Symbolising childhood as a particular state of mind; one open to enjoyment and new experiences, through 'Nurse's Song' in Innocence, Blake presents an ideal of childhood, which at the time of composition was an extremely unorthodox view. He portrays the image of children successfully challenging the commands of their authority figure when he writes 'No, no, let us play, for it is yet day And we cannot go to sleep'... 'Well, well, go and play till the light fades away And then go home to bed'.
- Word count: 1262
"Blake's Poetry is multivocal, allusive and intertextual rather than directly expressive; philosophic rather than immediately intelligible
Blake uses very soft and mostly monosyllabic words to create a very sombre and tender mood in this poem. The mild tone of the poem adds much to the beauteous image of the lamb that is being created. Throughout the description of the beauty of the lamb the question is also being posed of who created the lamb, as is evident in the opening two lines of the poem "Little Lamb, who made thee?"/"Dost thou know who made thee?" and by asking who gave the lamb all its beautiful qualities.
- Word count: 1480
the Songs of Experience constitute the "voice of logic", the experience gained through the hardships and ordeals during the mature years in one's life. The voice of experience warns the innocent against the pain, injustice and cruelty of life and advises cautiousness. What is unique in this poem is that the two contrary visions are presented evenly in one poem. The Clod - the innocent and altruistic love - and the Pebble - the selfish and self-absorbed emotion - are given precisely the same extent in the poem to give their message to the reader and let them judge for themselves.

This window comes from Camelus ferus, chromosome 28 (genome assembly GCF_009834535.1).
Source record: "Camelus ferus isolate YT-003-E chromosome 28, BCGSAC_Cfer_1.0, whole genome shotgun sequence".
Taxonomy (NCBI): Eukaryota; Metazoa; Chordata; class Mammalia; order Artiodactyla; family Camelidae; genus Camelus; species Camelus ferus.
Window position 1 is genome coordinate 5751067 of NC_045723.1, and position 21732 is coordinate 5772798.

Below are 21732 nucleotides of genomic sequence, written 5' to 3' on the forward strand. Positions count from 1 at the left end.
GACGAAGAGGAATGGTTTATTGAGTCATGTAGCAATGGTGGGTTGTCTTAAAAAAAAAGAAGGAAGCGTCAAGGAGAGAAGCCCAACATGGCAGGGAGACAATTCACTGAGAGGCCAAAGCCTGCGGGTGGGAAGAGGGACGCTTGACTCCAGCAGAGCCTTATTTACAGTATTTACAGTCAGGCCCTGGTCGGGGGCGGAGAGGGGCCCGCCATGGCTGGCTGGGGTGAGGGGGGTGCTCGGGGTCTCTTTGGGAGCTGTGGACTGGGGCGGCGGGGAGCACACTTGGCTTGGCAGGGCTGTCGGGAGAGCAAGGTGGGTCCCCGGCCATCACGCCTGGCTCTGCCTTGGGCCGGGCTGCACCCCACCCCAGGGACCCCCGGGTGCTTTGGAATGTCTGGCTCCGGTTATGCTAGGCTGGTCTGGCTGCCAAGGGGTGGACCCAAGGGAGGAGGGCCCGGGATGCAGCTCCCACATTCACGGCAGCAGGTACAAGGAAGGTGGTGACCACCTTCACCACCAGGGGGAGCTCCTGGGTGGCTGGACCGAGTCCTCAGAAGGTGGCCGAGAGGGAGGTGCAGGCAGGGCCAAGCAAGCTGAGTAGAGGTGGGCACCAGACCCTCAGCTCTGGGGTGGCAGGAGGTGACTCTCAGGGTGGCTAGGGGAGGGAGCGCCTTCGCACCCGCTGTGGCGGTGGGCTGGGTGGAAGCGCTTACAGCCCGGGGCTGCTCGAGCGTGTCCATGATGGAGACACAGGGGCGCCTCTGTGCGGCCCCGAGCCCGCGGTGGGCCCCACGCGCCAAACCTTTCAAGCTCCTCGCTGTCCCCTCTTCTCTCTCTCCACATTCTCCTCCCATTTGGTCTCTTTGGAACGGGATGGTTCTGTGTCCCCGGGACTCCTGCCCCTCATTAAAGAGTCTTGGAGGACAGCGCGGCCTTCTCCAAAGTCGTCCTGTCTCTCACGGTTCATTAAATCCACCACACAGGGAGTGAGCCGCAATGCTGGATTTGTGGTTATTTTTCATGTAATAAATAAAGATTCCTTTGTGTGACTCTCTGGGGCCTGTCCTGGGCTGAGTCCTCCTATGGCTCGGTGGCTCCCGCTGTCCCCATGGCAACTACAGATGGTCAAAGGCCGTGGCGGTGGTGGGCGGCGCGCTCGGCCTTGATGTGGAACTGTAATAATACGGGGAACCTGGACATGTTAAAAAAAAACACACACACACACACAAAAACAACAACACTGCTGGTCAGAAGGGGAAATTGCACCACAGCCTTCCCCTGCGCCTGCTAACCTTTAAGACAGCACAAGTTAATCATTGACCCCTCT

- Word count: 1074
Or we could consider these white colonialists to be, in fact, the corrupting force acting in Africa, coming to plunder and rob the African people of their homeland and their possessions. These contrasting themes help us understand Kurtz and what he stands for. His development into a fundamentally tyrannical ruler seems to be a combination of many different blurred reasons. Perhaps he has been corrupted by the brutal and 'barbaric' people that inhabit the heart of the African content, this dark and untouched world that holds the innermost secrets and ancient evil myths of these people.
- Word count: 1274
The two poems ' The Chimney Sweeper', were written by William Blake. The two poems are telling the life of 'chimneysweepers'. 'Songs of Innocence' shows optimistic views and 'Songs of Experience' shows pessimistic views.
Thirdly, the settings of both poems are similar, as they both seem to be set in winter. This is shown in 'Songs of Innocence' on line 23 where Tom awakes and sets off in the 'cold'. In 'Songs of Experience," there is a reference to 'snow' also showing winter. Furthermore both poems are written in first person, giving direct speech and allowing the reader to sympathise and empathise with the 'Chimneysweeps'. Finally the children's plight in each poem is the same, however the first poem, 'Songs of Innocence' expresses the children's plight in a positive way.
- Word count: 1984